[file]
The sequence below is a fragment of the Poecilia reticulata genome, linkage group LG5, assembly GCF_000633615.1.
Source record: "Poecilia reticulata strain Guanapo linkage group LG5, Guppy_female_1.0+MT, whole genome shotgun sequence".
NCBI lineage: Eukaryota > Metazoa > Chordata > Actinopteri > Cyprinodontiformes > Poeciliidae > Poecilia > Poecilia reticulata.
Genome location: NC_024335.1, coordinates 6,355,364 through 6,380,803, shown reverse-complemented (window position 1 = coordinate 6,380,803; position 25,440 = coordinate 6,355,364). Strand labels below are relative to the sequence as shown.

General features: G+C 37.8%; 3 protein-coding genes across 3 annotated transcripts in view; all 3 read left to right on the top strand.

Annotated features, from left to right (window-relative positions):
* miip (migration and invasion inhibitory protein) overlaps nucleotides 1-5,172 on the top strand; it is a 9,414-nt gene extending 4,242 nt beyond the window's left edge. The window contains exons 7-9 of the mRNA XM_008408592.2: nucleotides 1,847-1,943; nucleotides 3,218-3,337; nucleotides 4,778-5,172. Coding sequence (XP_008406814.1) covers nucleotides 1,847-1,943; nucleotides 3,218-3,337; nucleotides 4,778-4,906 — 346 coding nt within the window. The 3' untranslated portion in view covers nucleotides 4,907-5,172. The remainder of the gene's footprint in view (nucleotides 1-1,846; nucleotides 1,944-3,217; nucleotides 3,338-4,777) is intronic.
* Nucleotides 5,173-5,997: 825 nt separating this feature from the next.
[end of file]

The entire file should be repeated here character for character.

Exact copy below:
The sequence below is a fragment of the Poecilia reticulata genome, linkage group LG5, assembly GCF_000633615.1.
Source record: "Poecilia reticulata strain Guanapo linkage group LG5, Guppy_female_1.0+MT, whole genome shotgun sequence".
NCBI lineage: Eukaryota > Metazoa > Chordata > Actinopteri > Cyprinodontiformes > Poeciliidae > Poecilia > Poecilia reticulata.
Genome location: NC_024335.1, coordinates 6,355,364 through 6,380,803, shown reverse-complemented (window position 1 = coordinate 6,380,803; position 25,440 = coordinate 6,355,364). Strand labels below are relative to the sequence as shown.

General features: G+C 37.8%; 3 protein-coding genes across 3 annotated transcripts in view; all 3 read left to right on the top strand.

Annotated features, from left to right (window-relative positions):
* miip (migration and invasion inhibitory protein) overlaps nucleotides 1-5,172 on the top strand; it is a 9,414-nt gene extending 4,242 nt beyond the window's left edge. The window contains exons 7-9 of the mRNA XM_008408592.2: nucleotides 1,847-1,943; nucleotides 3,218-3,337; nucleotides 4,778-5,172. Coding sequence (XP_008406814.1) covers nucleotides 1,847-1,943; nucleotides 3,218-3,337; nucleotides 4,778-4,906 — 346 coding nt within the window. The 3' untranslated portion in view covers nucleotides 4,907-5,172. The remainder of the gene's footprint in view (nucleotides 1-1,846; nucleotides 1,944-3,217; nucleotides 3,338-4,777) is intronic.
* Nucleotides 5,173-5,997: 825 nt separating this feature from the next.